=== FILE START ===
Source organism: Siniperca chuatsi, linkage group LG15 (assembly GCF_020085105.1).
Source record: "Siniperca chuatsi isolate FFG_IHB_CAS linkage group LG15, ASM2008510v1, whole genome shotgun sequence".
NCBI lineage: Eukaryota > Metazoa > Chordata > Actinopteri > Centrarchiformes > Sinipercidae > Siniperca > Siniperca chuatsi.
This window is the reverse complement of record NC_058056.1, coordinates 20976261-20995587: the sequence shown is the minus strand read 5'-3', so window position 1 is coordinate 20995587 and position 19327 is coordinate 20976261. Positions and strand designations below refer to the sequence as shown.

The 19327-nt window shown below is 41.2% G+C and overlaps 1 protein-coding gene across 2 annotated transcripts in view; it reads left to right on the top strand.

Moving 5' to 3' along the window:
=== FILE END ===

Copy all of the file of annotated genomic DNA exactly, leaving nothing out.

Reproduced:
Source organism: Siniperca chuatsi, linkage group LG15 (assembly GCF_020085105.1).
Source record: "Siniperca chuatsi isolate FFG_IHB_CAS linkage group LG15, ASM2008510v1, whole genome shotgun sequence".
NCBI lineage: Eukaryota > Metazoa > Chordata > Actinopteri > Centrarchiformes > Sinipercidae > Siniperca > Siniperca chuatsi.
This window is the reverse complement of record NC_058056.1, coordinates 20976261-20995587: the sequence shown is the minus strand read 5'-3', so window position 1 is coordinate 20995587 and position 19327 is coordinate 20976261. Positions and strand designations below refer to the sequence as shown.

The 19327-nt window shown below is 41.2% G+C and overlaps 1 protein-coding gene across 2 annotated transcripts in view; it reads left to right on the top strand.

Moving 5' to 3' along the window: